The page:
No dataset tracks the number of people in prison who die at the hands of those hired to keep them safe. The Bureau of Justice Statistics reports that between 2012 and 2016 – the most recent data available – approximately 128 state and federal prisoners died from homicide or accidents per year. The agency does not separately report incidents involving prison staff versus prisoner-on-prisoner violence. This is also likely to be an undercount since many investigations of suspicious deaths in prison are done internally by corrections departments.
As a result, state prisons today are severely underfunded, understaffed, overcrowded and deteriorating.
‘A callous disregard’
In Florida, the state I have researched most extensively, fiscal austerity hit the Department of Corrections early, under the leadership of Gov. Jeb Bush, and continued long after he left office in 2007. The Miami Herald chronicled the decline. In 2012, after five years without a raise, the state cut thousands of corrections officer positions by moving from an eight- to a 12-hour shift. By 2017, the Herald reported, the state could not fill 2,500 corrections officer positions left open because of high turnover and low pay. And, in 2019, the new Florida Department of Corrections Secretary warned that years of budget cuts and legislative indifference have created a system at the brink of a “death spiral.”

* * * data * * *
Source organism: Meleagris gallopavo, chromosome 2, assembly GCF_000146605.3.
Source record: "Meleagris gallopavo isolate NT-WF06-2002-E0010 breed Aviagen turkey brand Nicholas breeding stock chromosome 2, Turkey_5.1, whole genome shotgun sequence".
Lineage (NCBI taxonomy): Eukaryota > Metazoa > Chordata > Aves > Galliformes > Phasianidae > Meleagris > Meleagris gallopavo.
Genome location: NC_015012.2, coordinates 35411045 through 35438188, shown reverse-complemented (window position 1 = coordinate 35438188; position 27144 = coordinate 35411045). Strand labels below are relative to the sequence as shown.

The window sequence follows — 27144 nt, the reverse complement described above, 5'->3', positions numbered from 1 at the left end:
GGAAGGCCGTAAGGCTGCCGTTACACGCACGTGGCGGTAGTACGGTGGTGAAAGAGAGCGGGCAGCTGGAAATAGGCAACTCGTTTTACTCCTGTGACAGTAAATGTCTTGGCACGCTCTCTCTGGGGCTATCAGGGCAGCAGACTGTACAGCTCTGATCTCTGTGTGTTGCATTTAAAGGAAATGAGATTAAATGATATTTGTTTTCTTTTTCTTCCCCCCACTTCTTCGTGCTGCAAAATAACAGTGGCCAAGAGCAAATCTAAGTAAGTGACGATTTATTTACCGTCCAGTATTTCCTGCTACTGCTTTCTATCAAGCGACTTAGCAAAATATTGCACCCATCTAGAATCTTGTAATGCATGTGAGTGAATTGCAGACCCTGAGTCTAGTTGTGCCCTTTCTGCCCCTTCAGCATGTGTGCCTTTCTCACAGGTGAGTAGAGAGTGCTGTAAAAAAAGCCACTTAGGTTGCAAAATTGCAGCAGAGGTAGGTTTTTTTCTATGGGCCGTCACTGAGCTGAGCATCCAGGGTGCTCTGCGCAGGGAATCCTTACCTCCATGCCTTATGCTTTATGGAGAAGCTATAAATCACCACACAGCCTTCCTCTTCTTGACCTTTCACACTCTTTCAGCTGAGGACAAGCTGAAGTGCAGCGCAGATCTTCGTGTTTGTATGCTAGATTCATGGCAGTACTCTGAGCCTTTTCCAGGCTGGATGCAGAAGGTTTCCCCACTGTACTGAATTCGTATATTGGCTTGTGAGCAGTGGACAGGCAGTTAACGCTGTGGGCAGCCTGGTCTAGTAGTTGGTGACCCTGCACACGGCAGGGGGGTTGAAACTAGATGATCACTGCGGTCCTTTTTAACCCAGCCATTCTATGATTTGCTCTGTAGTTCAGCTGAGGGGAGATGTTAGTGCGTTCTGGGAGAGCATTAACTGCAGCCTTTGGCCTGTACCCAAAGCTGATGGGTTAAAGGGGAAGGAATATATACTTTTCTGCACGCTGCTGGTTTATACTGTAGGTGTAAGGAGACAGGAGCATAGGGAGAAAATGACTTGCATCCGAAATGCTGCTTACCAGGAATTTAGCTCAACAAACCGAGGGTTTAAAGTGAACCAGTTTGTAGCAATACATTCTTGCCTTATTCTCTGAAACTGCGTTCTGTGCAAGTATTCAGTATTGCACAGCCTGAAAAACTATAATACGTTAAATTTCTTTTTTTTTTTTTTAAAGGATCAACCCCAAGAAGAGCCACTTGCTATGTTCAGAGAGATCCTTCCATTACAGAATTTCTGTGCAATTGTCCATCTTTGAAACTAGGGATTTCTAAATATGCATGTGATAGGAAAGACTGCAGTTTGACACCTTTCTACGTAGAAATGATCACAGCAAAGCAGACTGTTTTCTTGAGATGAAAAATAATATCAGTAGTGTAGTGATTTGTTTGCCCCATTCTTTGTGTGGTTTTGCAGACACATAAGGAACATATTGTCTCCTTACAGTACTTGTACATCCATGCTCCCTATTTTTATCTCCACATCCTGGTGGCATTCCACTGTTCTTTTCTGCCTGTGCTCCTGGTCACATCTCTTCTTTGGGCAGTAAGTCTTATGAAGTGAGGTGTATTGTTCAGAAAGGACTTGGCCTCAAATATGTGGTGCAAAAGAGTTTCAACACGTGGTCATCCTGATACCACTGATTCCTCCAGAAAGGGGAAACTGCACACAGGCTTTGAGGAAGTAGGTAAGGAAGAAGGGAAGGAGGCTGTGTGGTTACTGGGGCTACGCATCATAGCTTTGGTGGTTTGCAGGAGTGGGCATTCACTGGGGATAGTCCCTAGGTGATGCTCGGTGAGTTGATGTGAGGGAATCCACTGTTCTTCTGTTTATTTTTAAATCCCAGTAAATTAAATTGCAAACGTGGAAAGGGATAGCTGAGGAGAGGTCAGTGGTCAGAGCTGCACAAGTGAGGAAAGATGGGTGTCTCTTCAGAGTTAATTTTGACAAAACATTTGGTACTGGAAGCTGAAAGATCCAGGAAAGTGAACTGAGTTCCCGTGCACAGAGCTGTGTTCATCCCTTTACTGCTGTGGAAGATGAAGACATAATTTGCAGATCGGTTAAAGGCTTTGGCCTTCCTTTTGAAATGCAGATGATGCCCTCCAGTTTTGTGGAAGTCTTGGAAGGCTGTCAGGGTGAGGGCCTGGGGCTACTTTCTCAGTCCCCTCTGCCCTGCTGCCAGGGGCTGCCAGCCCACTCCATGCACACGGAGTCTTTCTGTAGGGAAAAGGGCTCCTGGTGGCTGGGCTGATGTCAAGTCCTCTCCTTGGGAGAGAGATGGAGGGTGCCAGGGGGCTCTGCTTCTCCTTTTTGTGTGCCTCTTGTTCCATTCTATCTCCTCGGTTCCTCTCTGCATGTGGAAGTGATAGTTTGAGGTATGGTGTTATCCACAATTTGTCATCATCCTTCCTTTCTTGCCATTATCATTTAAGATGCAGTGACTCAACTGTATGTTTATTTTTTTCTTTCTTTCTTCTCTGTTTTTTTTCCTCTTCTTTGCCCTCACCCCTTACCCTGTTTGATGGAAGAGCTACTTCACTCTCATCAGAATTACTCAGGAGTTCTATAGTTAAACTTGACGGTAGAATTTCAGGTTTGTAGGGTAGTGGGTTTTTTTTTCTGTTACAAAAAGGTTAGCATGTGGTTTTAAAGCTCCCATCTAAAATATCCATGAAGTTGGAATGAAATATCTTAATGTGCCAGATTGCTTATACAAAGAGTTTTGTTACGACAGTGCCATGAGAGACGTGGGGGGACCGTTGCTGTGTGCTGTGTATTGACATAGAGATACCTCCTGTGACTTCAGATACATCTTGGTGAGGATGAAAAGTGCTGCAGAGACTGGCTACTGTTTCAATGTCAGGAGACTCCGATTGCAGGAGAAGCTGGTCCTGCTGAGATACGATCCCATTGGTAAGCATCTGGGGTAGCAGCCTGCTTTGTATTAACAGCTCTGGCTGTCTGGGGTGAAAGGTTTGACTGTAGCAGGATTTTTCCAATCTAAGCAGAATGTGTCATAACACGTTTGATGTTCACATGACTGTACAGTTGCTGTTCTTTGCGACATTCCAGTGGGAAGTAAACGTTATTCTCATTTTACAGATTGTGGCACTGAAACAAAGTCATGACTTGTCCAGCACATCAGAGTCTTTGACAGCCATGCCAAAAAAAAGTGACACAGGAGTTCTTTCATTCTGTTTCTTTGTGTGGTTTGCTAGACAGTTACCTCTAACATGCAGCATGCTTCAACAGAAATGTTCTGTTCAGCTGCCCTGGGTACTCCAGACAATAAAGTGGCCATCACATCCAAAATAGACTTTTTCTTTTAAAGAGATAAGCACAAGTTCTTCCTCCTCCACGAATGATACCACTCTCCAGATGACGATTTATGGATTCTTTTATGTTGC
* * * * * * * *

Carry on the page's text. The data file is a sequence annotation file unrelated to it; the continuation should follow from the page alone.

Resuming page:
The consequences of understaffing are compounded by prison overcrowding. According to an analysis by ProPublica of federal data, between 2011 and 2018, 32 states closed one or more prisons, without corresponding reductions to the state’s overall prison population. This year, as coronavirus hit, at least 16 state prison systems – in every region except the Northeast – had seriously overcrowded prisons, according to local news reports.
Prison officers’ acts of violence are often not reported. The blue code of silence that people associate with police applies equally to corrections officers. Prison staff that come forward are threatened and harassed. And, even more than police departments, prisons are not transparent. It is often only through local news media investigations that we hear these stories.
Corrections officers are rarely held accountable through civil lawsuits or criminal prosecution for their acts. The Miami-Dade County prosecutor Katherine Fernandez Rundle, who faces a real challenger in the upcoming primary for the first time since she was elected in 1993, declined to prosecute the prison officers who locked Darren Rainey in a scalding hot shower and left him there to die. The family of Rainey, a middle-age Black man with a diagnosed mental illness, later settled a civil rights lawsuit against the Florida Department of Corrections for $4.5 million.
Governors and state legislators have little political incentive to improve prison conditions. Sadistic, violent and other unconscionable acts by corrections officers against people in prison don’t provoke the same public outrage as police murders of people in their homes and communities. Under the system of mass incarceration, those we have marked as “criminals” are denied not only their civil rights but their humanity.